Thursday, January 13, 2011

Publisher Rejection Letters From Plato to Hitler

Andy Ross is a literary agent. Prior to starting his agency, he was owner of Cody's Books in Berkeley for 30 years.

When I became a literary agent three years ago, I simply wasn't ready for the flood of publisher rejection letters flowing into my office in response to my submissions. It felt a little like my social life in high school. I can only imagine the shame and humiliation that my clients must experience from these letters. Four years of work on a novel reduced to a single line, a formula really: "I just didn't fall in love with it." Or: "We all felt it didn't quite have the right narrative arc." I decided to engage in a mental exercise of employing the standard rejection templates as they might have been used for some of the great (or notorious) classics of Western Civilization.



Plato's Republic


Andy,


Thank you so much for submitting The Republic by Plato. Certainly this book has much to commend it. It asks some serious questions and it doesn't get bogged down in "jargon" like some of the philosophy books we see coming over the transom. That said, I am going to have to pass on this book. I'm not sure that the author has anything really new to say about the themes he discusses. The Good, the True, the Beautiful, and the Just have been written about ad nauseum since the time of the ancient Greeks. There is really no new way to slice and dice this material. And although Mr. Plato seems quite adept at dialogue, I question how he would hold up in the face of tough questioning by the likes of Bill O'Reilly.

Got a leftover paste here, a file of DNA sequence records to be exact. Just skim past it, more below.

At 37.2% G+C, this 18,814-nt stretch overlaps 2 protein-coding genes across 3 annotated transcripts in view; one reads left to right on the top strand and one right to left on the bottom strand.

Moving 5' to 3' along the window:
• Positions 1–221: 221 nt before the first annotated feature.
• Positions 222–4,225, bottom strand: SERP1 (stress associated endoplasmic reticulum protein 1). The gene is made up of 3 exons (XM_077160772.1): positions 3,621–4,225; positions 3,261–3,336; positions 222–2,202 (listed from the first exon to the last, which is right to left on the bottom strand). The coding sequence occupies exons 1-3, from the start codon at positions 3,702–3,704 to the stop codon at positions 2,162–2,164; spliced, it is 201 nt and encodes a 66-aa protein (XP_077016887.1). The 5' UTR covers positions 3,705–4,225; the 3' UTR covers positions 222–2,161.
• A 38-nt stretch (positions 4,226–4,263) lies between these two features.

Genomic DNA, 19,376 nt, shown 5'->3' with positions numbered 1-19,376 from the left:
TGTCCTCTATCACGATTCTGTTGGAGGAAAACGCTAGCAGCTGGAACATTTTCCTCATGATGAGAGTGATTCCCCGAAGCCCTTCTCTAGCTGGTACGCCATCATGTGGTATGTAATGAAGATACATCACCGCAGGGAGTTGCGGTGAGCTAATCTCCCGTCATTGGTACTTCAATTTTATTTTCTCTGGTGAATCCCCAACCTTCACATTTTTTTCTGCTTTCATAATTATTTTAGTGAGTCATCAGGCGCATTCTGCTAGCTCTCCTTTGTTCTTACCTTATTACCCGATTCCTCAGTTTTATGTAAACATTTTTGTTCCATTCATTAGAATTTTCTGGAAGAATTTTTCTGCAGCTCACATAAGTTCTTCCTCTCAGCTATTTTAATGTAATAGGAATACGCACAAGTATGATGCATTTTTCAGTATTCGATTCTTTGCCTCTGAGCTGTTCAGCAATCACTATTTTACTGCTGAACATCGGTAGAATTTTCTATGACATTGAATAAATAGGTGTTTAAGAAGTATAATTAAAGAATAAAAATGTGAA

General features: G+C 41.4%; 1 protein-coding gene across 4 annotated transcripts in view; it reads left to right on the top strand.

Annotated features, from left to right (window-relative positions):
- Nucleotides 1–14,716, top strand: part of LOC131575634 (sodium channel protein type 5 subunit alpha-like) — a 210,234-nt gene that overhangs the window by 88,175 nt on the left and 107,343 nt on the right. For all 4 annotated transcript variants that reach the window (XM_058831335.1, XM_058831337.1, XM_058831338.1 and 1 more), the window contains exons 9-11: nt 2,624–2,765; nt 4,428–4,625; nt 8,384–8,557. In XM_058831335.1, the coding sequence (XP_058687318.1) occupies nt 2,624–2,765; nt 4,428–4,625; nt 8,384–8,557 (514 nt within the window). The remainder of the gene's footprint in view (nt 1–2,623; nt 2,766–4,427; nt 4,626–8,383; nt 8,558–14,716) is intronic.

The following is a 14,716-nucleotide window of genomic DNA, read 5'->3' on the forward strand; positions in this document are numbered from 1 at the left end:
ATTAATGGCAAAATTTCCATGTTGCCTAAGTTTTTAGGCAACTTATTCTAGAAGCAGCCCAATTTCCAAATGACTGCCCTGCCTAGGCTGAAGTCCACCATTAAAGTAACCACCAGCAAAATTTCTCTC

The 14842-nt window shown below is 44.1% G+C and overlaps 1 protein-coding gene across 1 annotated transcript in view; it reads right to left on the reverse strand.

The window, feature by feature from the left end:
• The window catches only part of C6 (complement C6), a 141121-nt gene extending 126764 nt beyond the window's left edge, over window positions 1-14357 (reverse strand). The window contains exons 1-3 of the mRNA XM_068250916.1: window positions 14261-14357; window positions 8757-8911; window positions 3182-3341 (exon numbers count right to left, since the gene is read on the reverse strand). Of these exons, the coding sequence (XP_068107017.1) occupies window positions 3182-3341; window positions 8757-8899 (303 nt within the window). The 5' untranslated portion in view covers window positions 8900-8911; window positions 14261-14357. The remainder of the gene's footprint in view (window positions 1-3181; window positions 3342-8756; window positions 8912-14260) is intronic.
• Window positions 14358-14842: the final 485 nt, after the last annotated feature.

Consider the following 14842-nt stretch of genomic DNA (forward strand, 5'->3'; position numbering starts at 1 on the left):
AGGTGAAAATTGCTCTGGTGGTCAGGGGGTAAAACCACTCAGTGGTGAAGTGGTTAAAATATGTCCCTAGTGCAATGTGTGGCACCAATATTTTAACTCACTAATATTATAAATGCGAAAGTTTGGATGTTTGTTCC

The Magic Mountain by Thomas Mann


Andy,


I don't quite know what to make of this book. Six hundred pages of narrative about people in a tuberculosis sanitarium on top of a mountain -- and for twenty years? Really! I'm afraid that modern American readers need a little more action and excitement in their lives. They don't want to come home and read about the over-ripe decadence of Central European culture in the early twentieth century. I certainly don't mean to sound snarky, but in my humble opinion (and I have been known to be wrong before), Herr Mann is nothing but a gas bag.



Oedipus Rex by Sophocles


Andy,


Thank you for your submission of Mr. Sophocles' drama, Oedipus Rex. Sophocles is an exceptional dramatist with many fine works to his credit that have been both critical and commercial successes. And we feel privileged that you gave us the chance to consider this work. That said, I'm afraid we are not going to publish this book. Although I am a personal admirer of Mr. Sophocles, I feel that Oedipus is a minor work and, quite frankly, a little derivative. Particularly of some of the works of Freud. The implicit theme, the idea that "from wisdom comes suffering," has become a little hackneyed and a little frayed at the edges, as it were. I think that after seeing James Cameron's Avatar, there really isn't much left to say on this subject. But we would be delighted to look at anything newer and fresher that Mr. Sophocles might create in the future.



Ulysses by James Joyce


Andy,


I'm sorry. I just don't get it.








Macbeth by William Shakespeare



Andy,


Thank you for sending us Macbeth by William Shakespeare. Mr. Shakespeare certainly brings a fresh voice to the modern theatre and has a commendable mastery of plot and character. That said, I am not going to make an offer on this book. I think that Mr. Shakespeare has a certain inelegance of style and his language skills could use some refining. I also noticed a number of careless misspellings in this work. The extensive "scholarly" footnoting with its endless references to "folios" and "quartos" was annoying and distracting.